A number of industry-leading brands have stepped up in recent years to help diversify mountain biking with younger faces from all backgrounds. The Outride nonprofit is leading the charge to get more kids on bikes, with fundraiser matching grants provided by Specialized Bicycles. In short, folks who create organizations or trail plans that directly benefit communities of young people can apply for an Outride grant to match their local funding efforts. We recently spoke with some Outride representatives and a few recipients of this year’s grant funding to get the full story.
Specialized has promised to invest $10M over the next three years to Outride, a public 501c3 nonprofit. Specialized founder Mike Sinyard first began funding Outride in 2012, under its previous name, The Specialized Foundation. Outride is a public nonprofit dedicated to improving the lives of youth through cycling. Through our Primary Research, Riding for Focus cycling program, and Outride Fund grant giving activities, we provide evidence-based cycling interventions to improve social, emotional, and cognitive health.Outride PR rep. James Nixon
The whole fundraising platform kicked off with a strong base of research that showed the real connection between cycling and young peoples’ mental health. According to Outride program manager Andy Cunningham, “at the core, Outride wants to help build the next generation of trails and riders. We do that through what we call our three different pillars.”
Cunningham goes on to explain the tenets of each pillar. “The first and sort of at our foundation is our research pillar. So we sort of were born out of a desire to understand how cycling benefited adolescent brains. That began with a Harvard med neuro consulting study in two middle schools in New England back in 2012. And that study found that kids who were cycling before school [had] a positive health outcome, both in terms of heart rate and BMI, but also academic success. So double-digit improvements in math verbal scores. And that was the thing that really led us to say, ‘let’s create a foundation and let’s create a curriculum that can be implemented in middle school PE programs to get more kids on bikes.'”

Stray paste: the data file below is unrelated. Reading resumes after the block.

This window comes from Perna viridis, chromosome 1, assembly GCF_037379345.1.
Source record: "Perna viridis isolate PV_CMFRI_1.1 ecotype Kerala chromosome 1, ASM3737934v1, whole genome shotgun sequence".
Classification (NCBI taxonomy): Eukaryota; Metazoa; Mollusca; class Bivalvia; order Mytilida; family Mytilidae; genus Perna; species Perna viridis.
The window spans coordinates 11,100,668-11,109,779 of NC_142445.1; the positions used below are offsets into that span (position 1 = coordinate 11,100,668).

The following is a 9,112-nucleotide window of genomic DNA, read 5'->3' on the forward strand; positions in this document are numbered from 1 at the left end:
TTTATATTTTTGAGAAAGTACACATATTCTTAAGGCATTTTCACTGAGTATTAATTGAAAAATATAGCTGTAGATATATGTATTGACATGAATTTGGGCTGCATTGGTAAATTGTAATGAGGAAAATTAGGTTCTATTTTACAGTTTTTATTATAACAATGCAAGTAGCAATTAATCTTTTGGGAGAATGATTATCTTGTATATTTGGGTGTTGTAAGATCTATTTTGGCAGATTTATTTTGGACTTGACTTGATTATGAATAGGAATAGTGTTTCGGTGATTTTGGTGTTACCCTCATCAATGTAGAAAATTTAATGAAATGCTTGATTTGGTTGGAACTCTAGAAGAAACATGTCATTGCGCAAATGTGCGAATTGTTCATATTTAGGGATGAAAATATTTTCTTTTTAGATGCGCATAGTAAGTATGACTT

From there they created the Riding For Focus middle school program, where schools can apply for a grant that includes bikes and gear like helmets and tools to maintain the fleet. Along with material and monetary support, schools receive a twelve-week lesson plan to tie bikes into their overall curriculum and training for teachers on how to safely and effectively implement the program. Riding For Focus now serves more than 30,000 kids per year across roughly 140 schools in the US. Those kids are mountain biking as part of their normal physical education program. They get to ride well-equipped bikes that many of them couldn’t afford, learn balance and body control skills, all while pedaling in the dirt. What a dream.
The third piece of the Outride story is focused on trails. After all, kids need a place to test out all of these new-found skills. This element or “pillar” of the program was introduced in August of 2019 to match the funding for new trail projects in areas where more kids are riding. Youth cycling clubs or related trail organizations can create a page through Outride’s fundraising platform, called Everyday Hero, and Specialized matches those funds dollar for dollar, up to $15,000.
Outride matching grants go out three times per year and are available for any of their different focus areas. Again, those include Riding for Focus and other school based programs, as well as NICA and other youth cycling clubs, and trails or pump tracks. With this first round of matching grants for the broader initiative that includes trails and pump tracks, Outride awarded $111,000 in November of 2019, and an additional $149,000 to various youth mountain biking initiatives in March of 2020. The nonprofit expects to reward two more rounds of matching grants before the close of 2020.